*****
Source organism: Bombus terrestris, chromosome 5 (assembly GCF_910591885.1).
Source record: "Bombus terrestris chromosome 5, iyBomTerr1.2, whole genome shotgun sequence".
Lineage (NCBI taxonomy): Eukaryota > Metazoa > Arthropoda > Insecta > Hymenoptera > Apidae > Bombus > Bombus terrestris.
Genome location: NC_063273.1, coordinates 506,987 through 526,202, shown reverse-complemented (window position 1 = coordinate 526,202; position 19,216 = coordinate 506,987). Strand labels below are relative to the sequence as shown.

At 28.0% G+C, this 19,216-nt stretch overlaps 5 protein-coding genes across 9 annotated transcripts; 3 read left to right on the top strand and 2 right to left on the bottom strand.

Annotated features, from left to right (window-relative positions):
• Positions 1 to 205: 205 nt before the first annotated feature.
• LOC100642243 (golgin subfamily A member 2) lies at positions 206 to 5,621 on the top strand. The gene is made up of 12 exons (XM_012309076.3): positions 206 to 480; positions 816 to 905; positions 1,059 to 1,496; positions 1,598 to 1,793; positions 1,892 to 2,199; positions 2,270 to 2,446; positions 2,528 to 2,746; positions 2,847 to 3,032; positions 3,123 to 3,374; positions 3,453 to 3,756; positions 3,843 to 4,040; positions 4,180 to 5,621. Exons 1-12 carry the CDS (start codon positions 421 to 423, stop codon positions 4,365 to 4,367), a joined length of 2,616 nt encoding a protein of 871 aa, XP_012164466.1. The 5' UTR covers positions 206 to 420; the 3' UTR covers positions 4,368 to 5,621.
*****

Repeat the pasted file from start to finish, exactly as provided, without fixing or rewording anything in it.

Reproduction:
Source organism: Bombus terrestris, chromosome 5 (assembly GCF_910591885.1).
Source record: "Bombus terrestris chromosome 5, iyBomTerr1.2, whole genome shotgun sequence".
Lineage (NCBI taxonomy): Eukaryota > Metazoa > Arthropoda > Insecta > Hymenoptera > Apidae > Bombus > Bombus terrestris.
Genome location: NC_063273.1, coordinates 506,987 through 526,202, shown reverse-complemented (window position 1 = coordinate 526,202; position 19,216 = coordinate 506,987). Strand labels below are relative to the sequence as shown.

At 28.0% G+C, this 19,216-nt stretch overlaps 5 protein-coding genes across 9 annotated transcripts; 3 read left to right on the top strand and 2 right to left on the bottom strand.

Annotated features, from left to right (window-relative positions):
• Positions 1 to 205: 205 nt before the first annotated feature.
• LOC100642243 (golgin subfamily A member 2) lies at positions 206 to 5,621 on the top strand. The gene is made up of 12 exons (XM_012309076.3): positions 206 to 480; positions 816 to 905; positions 1,059 to 1,496; positions 1,598 to 1,793; positions 1,892 to 2,199; positions 2,270 to 2,446; positions 2,528 to 2,746; positions 2,847 to 3,032; positions 3,123 to 3,374; positions 3,453 to 3,756; positions 3,843 to 4,040; positions 4,180 to 5,621. Exons 1-12 carry the CDS (start codon positions 421 to 423, stop codon positions 4,365 to 4,367), a joined length of 2,616 nt encoding a protein of 871 aa, XP_012164466.1. The 5' UTR covers positions 206 to 420; the 3' UTR covers positions 4,368 to 5,621.